KUALA LUMPUR: Malaysia’s Home Minister Muhyiddin Yassin said on Monday (Jul 1) that the government’s proposal to decriminalise street protest through amending the Peaceful Assembly Act 2012 would not affect security and public order in the country.
This was because there are still other legal provisions to ensure peace, he said, according to Malay Mail.
“If they say it would be a peaceful street protest, then that is what it should be in the spirit of the law.
“But what happens when it turns out to be rowdy, rough and a lot of other things, then other laws would have to come in, such as the Penal Code or other provision of the laws to ensure that there will be always peace,” he told reporters at the lobby of the parliament.
The minister was responding to concerns that the proposal could lead to violence, like the ongoing demonstrations in Hong Kong over a controversial extradition Bill.
Earlier in the day, the Peaceful Assembly (Amendment) Bill 2019 which, among other things, seeks to do away with offences related to street protests, was tabled for its first reading at the Lower House by Deputy Home Minister Mohd Aziz Jamman.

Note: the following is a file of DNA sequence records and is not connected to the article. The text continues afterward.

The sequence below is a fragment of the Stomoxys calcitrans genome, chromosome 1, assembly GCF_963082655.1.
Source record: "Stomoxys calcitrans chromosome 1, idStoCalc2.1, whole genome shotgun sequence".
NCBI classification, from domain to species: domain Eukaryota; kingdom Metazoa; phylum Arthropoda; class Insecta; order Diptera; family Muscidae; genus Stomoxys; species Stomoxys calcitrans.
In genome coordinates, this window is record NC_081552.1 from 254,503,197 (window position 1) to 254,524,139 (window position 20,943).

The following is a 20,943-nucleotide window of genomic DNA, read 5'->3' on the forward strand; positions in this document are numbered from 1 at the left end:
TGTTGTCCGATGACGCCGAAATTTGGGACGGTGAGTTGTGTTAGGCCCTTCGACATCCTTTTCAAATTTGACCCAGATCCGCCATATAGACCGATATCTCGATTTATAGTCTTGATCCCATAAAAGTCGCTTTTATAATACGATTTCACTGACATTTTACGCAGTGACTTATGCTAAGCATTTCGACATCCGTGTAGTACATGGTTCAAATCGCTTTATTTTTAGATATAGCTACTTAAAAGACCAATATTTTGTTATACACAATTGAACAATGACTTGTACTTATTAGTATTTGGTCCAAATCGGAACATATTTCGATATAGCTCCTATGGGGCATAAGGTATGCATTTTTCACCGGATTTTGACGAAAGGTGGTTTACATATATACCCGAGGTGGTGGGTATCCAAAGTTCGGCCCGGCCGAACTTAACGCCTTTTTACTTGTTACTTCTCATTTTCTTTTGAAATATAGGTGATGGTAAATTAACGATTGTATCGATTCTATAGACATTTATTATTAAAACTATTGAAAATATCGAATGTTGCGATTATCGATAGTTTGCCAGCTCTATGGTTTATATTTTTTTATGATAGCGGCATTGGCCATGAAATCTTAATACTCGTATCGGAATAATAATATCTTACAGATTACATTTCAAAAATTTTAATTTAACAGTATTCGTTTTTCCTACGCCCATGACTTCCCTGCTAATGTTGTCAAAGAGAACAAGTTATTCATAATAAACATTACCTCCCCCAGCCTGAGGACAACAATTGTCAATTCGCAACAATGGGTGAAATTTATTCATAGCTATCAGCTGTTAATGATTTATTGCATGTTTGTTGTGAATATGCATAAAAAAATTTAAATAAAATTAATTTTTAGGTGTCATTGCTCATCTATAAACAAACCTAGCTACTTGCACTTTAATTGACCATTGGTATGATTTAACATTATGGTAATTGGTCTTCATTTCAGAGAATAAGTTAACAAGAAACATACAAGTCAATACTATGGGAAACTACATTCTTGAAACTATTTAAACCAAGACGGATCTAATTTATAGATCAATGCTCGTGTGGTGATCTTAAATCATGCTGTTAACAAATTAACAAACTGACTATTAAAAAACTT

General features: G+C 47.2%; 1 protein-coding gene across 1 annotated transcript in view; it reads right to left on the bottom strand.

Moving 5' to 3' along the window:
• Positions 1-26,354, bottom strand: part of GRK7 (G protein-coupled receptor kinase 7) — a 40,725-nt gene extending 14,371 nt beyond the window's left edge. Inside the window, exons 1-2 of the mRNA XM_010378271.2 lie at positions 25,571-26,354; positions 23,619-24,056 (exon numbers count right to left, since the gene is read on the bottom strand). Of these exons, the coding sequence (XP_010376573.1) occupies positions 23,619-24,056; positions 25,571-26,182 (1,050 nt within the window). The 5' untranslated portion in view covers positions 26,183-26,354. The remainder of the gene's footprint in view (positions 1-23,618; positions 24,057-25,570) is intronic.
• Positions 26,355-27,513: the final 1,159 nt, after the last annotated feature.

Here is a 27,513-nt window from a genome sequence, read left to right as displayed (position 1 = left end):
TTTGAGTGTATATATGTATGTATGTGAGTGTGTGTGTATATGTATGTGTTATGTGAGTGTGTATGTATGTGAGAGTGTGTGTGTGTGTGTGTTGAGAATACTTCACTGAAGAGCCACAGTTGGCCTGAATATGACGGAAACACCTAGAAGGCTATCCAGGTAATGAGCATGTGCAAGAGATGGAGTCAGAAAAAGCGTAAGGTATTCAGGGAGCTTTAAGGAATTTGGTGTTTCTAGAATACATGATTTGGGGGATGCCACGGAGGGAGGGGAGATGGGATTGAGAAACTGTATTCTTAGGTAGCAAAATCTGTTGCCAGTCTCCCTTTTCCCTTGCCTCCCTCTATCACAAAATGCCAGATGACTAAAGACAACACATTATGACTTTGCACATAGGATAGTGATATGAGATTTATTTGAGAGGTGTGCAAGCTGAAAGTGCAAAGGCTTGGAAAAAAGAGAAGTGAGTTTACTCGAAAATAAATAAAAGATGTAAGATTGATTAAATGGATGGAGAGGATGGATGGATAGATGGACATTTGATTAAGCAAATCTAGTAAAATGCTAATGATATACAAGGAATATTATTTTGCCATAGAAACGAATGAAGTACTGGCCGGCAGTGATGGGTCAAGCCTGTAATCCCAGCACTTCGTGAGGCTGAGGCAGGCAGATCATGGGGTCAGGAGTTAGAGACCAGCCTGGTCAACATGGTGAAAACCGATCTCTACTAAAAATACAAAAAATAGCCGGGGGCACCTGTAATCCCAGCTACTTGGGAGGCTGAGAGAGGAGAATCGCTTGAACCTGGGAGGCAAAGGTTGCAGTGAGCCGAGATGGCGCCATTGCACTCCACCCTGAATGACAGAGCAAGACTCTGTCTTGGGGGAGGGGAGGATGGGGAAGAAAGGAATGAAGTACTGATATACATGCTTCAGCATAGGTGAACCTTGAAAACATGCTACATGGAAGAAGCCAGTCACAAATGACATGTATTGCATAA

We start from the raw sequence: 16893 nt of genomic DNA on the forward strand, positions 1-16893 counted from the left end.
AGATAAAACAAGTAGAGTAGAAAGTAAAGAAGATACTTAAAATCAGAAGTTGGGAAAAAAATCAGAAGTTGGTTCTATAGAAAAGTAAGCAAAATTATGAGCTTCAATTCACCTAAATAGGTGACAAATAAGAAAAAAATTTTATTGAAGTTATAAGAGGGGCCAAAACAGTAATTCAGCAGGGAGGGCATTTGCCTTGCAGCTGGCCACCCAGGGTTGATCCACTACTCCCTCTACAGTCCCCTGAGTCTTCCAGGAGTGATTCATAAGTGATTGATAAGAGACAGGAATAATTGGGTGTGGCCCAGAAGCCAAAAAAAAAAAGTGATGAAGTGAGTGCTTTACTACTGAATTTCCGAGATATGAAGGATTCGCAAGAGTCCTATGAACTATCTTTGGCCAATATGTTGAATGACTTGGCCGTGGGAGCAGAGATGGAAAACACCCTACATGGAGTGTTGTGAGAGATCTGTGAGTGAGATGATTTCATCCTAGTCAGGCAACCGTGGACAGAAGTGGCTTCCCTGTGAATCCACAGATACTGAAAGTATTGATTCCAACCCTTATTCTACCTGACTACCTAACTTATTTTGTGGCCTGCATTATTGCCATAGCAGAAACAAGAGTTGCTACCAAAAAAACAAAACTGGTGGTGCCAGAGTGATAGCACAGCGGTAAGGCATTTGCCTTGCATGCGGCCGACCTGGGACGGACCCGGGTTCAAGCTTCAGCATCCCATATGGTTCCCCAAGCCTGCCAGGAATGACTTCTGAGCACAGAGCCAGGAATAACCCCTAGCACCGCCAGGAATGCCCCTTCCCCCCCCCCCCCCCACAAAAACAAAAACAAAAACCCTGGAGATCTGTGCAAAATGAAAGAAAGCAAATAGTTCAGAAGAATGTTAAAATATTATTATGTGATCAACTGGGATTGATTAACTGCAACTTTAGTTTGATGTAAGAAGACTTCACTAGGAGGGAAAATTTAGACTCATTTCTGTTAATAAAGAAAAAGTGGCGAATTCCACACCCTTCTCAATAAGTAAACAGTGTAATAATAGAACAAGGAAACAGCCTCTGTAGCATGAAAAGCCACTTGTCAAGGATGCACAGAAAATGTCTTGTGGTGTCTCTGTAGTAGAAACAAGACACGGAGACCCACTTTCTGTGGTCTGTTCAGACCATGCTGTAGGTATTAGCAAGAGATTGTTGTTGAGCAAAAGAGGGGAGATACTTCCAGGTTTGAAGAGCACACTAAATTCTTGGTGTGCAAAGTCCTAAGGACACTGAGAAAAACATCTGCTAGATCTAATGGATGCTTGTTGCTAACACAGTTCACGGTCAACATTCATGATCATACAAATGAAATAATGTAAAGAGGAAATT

This follows a change in government policy to uphold the right to assemble peacefully, including the right to organise or participate in a street protest as long as it does not jeopardise security and public order.
The Bill says that if a street protest results in disturbance, violence or criminal activities, such a situation can be tackled under existing laws like the Penal Code and Criminal Procedure Code.
The Bill also seeks to amend Section 9 of the Peaceful Assembly Act to shorten the notification period for holding an assembly from 10 days to seven days before the date of the gathering.
Speaking to reporters, Mr Muhyiddin said two committees had been formed to look into the amendments of several laws, as part of the PH law reforms.
“We have taken into account many things and this isn’t just done by the ministry.
“There is a lot of process … there was consultation with many bodies, including the Bar Council, the Lawyers for Liberty, and other civil bodies. We roped in many people before we made the decision," he said.